Sunday, February 19, 2012

Left To Chance, San Francisco Center for the Book Opening

An estimated 300 people squeezed into the San Francisco Center for the Book on Friday for the opening of Left to Chance: In Search of the Accidental Book Art . The exhibition was curated by the luminous Hanna Regev, pictured below, center, bookended by SFCB Co-Founders Mary Austin and Kathleen Burch.

My new piece, Fugitive, was part of the exhibition. With the crowd, I could barely get close enough to take any pictures of it! The work was displayed with gloves so that viewers could handle and see the papers close-up.

The exhibition, which is on view till May 12, is inspired by the work of John Cage, and his use of chance operations. Some Bay Area folks, like Kathleen Burch, actually knew Cage and worked with him on projects. Cage, to me, has always been a distant figure, a colossus straddling visual art and music, influencing countless creatives of the past century until the present day. It's been so eye-opening to hear people who knew him talk about him as a person, someone who was sweet and full of life, with a quirky sense of humor. What I liked most was that people seemed to like him as a individual, not just as an Important Artist. The impression I get from them is encapsulated by the wall quote pictured below. If you can't read it - click on it for a larger image.

Tuesday, February 7, 2012

Sneak Peak - New Work for Upcoming San Francisco Center for the Book Exhibition

Some sneak peak details from a new piece, Fugitive. It's going to be part of the next exhibition, Left to Chance: The Accidental Book Art, at the San Francisco Center for the Book. As it reads on the colophon page for Fugitive:

"The title of this portfolio derives from the term used for pigments and dyes that fade when exposed to light. More commonly, it refers to someone who is avoiding arrest. The corporate logos and symbols that appear are representative of entities and activities that benefit from a global corporate monoculture that has led to financial and environmental devastation. The actions and organizations depicted have no fear of repurcussions for their criminal behavior.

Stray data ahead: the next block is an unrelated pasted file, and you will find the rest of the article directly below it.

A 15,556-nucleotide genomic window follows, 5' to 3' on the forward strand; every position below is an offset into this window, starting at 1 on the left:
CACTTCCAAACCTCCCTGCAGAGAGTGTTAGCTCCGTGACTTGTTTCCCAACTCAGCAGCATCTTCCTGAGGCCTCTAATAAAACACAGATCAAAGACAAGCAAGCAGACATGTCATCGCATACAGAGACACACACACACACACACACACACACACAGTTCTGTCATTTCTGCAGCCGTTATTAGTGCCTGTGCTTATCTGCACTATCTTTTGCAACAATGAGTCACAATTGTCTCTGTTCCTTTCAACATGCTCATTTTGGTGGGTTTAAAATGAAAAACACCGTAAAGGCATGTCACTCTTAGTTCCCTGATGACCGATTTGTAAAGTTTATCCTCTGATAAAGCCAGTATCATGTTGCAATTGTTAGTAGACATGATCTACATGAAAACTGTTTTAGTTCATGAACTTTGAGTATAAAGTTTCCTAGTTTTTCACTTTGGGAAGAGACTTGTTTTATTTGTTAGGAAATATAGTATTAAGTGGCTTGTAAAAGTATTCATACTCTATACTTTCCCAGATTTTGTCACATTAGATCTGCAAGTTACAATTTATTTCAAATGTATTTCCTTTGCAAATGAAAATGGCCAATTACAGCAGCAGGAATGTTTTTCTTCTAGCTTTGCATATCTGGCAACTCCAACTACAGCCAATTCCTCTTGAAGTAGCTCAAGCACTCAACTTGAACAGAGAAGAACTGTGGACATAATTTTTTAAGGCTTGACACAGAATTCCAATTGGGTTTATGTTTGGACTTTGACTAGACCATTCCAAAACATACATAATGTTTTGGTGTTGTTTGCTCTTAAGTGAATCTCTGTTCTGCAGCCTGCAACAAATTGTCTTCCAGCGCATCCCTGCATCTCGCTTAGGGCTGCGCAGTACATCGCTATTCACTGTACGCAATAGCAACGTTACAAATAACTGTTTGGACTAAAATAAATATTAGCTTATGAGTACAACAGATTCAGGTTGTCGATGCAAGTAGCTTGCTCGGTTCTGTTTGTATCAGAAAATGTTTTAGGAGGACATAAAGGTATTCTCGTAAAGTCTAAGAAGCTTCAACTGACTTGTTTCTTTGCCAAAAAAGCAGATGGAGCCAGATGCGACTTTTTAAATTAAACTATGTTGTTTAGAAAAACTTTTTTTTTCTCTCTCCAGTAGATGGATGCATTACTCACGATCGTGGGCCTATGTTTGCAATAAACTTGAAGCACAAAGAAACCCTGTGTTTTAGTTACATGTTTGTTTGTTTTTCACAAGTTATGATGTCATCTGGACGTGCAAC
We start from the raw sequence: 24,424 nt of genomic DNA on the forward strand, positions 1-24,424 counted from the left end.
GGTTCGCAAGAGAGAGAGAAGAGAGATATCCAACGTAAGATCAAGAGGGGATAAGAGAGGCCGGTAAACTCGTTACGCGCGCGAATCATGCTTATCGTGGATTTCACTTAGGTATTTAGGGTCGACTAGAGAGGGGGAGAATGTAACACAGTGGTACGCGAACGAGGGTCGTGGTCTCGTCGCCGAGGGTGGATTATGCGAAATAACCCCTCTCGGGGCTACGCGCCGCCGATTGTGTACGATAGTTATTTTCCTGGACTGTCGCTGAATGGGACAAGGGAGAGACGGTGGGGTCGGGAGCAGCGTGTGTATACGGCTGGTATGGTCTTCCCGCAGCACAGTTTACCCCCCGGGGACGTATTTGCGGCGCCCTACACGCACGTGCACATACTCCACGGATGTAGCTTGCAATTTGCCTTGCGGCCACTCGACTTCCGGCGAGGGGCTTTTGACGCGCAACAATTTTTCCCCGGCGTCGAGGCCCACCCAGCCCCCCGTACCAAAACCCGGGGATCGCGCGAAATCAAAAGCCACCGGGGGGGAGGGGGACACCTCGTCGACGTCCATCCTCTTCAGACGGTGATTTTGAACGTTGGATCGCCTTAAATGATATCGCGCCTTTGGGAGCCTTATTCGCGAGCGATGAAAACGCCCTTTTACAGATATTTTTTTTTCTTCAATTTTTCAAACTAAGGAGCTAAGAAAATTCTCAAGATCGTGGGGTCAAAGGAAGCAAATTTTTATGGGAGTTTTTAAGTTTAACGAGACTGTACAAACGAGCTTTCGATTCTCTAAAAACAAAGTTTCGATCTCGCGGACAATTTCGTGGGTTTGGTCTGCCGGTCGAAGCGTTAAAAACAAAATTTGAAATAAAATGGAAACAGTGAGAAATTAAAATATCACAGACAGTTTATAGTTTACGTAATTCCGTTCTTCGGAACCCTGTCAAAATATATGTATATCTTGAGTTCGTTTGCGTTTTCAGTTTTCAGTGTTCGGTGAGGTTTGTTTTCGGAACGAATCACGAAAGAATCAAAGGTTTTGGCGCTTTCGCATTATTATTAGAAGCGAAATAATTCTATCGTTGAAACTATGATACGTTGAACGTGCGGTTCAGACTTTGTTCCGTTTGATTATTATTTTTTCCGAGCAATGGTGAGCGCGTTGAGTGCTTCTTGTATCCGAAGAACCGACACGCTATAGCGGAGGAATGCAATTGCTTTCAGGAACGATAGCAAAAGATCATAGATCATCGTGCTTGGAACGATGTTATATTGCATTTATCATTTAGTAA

The handmade papers for this portfolio were selectively exposed to light, causing their natural pigmentation to fade to create the images. Fibers used are from Andean Pampas Grass (Cortaderia jubata), a species invasive to the United States. Invasive species such as Pampas Grass decimate native ecosystems, drive out diversity, and their presence is due directly to globalization. Through their use as a fiber base for this portfolio, a symmetry between material and content is created, with the awareness that financial and environmental justice often go in unison."

No piece is ever made in a isolation, and I could not have made this work without the advice I received on the Yahoo Papermakers' Group, particularly the help of Winnie Radolan and Catherine Nash. In addition, thanks to Hanna Regev, curator of Left to Chance as well as the Get Lucky exhibition at SOMArts, for including me.

Sunday, February 5, 2012

Together Again

I just learned yesterday that I will be in an exhibition with my friend and old studio-mate Sun Young Kang! We are going to be part of the exhibition Branching Together, curated by Melanie Mowinski, coming at at PRESS: A Letterpress Public Art Project in North Adams, MA. Unfortunately, I don't think we will physically be able to be there, but I'm sure our spirits will.

Above is Sunny's piece that will be on display, though I believe it will have a different configuration for PRESS, and I will be exhibiting my Ghost Trees. The exhibition will also feature Helen Hiebert's Mother Tree project. Its sure to be an amazing and paper-rific exhibition!